Fatty liver disease is a term for conditions where fat builds up in the cells of your liver. It can be caused by drinking too much alcohol or it may be unrelated to alcohol.
Non-alcoholic fatty liver disease is most often a result of being overweight, and is particularly common in men and people with diabetes. Fatty liver disease can sometimes lead to serious liver problems, such as liver cancer and cirrhosis.
If our liver is healthy, there should be little or no fat in it. However, sometimes, fat molecules called triglycerides begin to collect in our liver cells. Small amounts of fat in our liver usually cause no problems. However, when too much fat builds up, this is called fatty liver disease.
There are two main types of fatty liver disease.
- Alcoholic liver disease, which is caused by drinking too much alcohol.
- Non-alcoholic fatty liver disease, which is caused by other conditions, such as diabetes or being overweight.
Fatty liver disease is becoming one of the most common types of liver disease and can sometimes lead to serious health problems. Non-alcoholic fatty liver disease is more common in men than in women, and is more likely to be diagnosed in people with diabetes and those over 50.
Fatty liver disease can lead to an inflamed liver and scarring. This is called alcoholic hepatitis if it’s caused by drinking too much alcohol and non-alcoholic steatohepatitis (NASH) if it’s not related to alcohol. Both of these conditions can eventually lead to cirrhosis, which can be life-threatening. Fatty liver disease can also lead to liver cancer.
Fatty liver disease often has no symptoms, particularly when it’s mild. However, we may feel tired, or have pain and discomfort where our liver is – on the right side of our body just under our ribs.
This pain is caused by a growing amount of fat inside our liver, which makes it to expand, stretching the sensitive membrane that covers our liver. As fatty liver disease progresses, our liver may become scarred and develop cirrhosis. If we develop cirrhosis, we may notice other symptoms such as:
- a swollen abdomen (tummy)
- itchy skin
- vomiting and bringing up or passing blood
- bruising easily
- confusion or poor memory
- weakness and muscle wasting
- yellow whites of your eyes and skin (jaundice)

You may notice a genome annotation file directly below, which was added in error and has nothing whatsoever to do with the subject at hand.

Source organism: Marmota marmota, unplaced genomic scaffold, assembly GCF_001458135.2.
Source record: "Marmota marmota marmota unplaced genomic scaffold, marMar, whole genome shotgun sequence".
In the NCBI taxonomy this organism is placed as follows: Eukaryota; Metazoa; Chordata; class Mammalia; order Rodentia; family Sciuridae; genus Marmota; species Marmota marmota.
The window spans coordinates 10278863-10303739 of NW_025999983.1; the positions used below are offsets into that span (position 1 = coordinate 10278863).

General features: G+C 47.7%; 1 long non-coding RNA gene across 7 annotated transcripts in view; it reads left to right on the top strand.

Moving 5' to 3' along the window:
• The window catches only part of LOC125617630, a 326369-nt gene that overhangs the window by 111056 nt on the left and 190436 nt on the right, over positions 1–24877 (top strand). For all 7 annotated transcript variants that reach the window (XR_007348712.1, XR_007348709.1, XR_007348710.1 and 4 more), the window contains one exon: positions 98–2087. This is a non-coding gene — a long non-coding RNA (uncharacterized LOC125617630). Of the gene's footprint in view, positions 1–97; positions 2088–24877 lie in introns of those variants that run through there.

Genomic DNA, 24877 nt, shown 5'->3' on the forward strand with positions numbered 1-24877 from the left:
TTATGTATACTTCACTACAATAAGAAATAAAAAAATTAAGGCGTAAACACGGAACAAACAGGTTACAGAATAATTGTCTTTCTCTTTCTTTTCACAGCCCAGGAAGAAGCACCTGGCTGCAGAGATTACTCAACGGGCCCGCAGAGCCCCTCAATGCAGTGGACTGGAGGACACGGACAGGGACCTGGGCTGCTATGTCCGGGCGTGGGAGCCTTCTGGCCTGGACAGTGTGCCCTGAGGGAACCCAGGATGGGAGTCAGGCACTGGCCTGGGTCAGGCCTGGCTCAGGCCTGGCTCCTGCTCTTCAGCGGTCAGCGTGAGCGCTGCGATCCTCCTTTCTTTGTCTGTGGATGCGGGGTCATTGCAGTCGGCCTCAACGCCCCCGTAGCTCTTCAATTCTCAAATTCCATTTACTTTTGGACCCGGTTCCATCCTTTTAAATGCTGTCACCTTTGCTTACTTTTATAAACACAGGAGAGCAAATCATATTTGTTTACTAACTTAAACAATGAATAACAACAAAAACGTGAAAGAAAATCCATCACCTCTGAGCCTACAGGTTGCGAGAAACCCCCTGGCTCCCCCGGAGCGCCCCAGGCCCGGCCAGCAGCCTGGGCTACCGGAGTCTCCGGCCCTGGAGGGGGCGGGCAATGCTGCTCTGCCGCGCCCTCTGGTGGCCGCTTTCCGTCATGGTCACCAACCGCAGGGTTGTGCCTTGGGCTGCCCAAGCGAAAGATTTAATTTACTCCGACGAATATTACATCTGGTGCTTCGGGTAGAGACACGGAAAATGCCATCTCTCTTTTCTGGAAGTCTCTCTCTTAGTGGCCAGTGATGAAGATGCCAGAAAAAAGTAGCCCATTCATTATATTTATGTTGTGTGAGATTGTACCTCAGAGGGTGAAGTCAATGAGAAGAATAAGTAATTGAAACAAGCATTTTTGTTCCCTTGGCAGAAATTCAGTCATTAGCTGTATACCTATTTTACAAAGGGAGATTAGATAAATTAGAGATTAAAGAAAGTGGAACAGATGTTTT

There are several different stages of fatty liver disease. The first stage is where fat builds up in our liver without any inflammation or scarring. For many people, the condition won’t get any worse than this and a serious liver condition won’t develop. However, for some people, the build-up of fat causes inflammation. Around one in 20 people who develop an inflamed liver as a result of fatty liver disease will go on to develop serious liver problems, such as cirrhosis, liver cancer or liver failure. All of these conditions are life-threatening.
There are a number of things that can cause fatty liver disease. The two main ones are:
- drinking too much alcohol
- being overweight or obese – this makes it more likely that we will develop conditions such as diabetes or high cholesterol, both of which can also cause fatty liver disease
There are other things that can cause fatty liver disease, including some medicines and rapid weight loss, but these are less common.
Fatty liver disease can sometimes be difficult to diagnose because we may not have any symptoms. The doctors may ask the patient to have a blood test to check how well the liver is working. He may ask for other blood tests to find the cause of symptoms or to rule out other possible causes. There is no single test that can be used to diagnose fatty liver disease, but the doctor may carry out some of the tests listed below.
- Ultrasound or scan. An ultrasound, CT scan or MRI scan can all be used to create images of our liver. These images will show any fat in our liver.
- Fibroscan. This is similar to an ultrasound scan – it can help to show any scarring of our liver.
- Liver biopsy. This is the only way to confirm how much damage there is to our liver. A biopsy is a small sample of tissue. It’s taken using a very fine hollow needle that is inserted into our liver under local anaesthetic. The sample is then sent to a laboratory for analysis.
If we have alcoholic liver disease, it’s essential that we stop drinking alcohol. If we don’t stop drinking alcohol, fatty liver disease can develop into alcoholic hepatitis and then cirrhosis in the future. If we stop drinking, it’s likely that our liver will recover from fatty liver disease and hepatitis. If we have non-alcoholic liver disease, there is no specific treatment for it in the allopathic medicine. However, making changes to our lifestyle and alternative medicine can help cure it. Losing excess weight, increasing the amount of activity we do and treating other conditions, such as diabetes and high cholesterol, can all help to reduce the amount of fat in our liver.
We may be able to prevent non-alcoholic fatty liver disease by:
- maintaining a healthy weight for your height
- being active – try to do at least 150 minutes of moderate exercise each week, in bouts of 10 minutes or more
- eating healthy foods that are low in saturated fat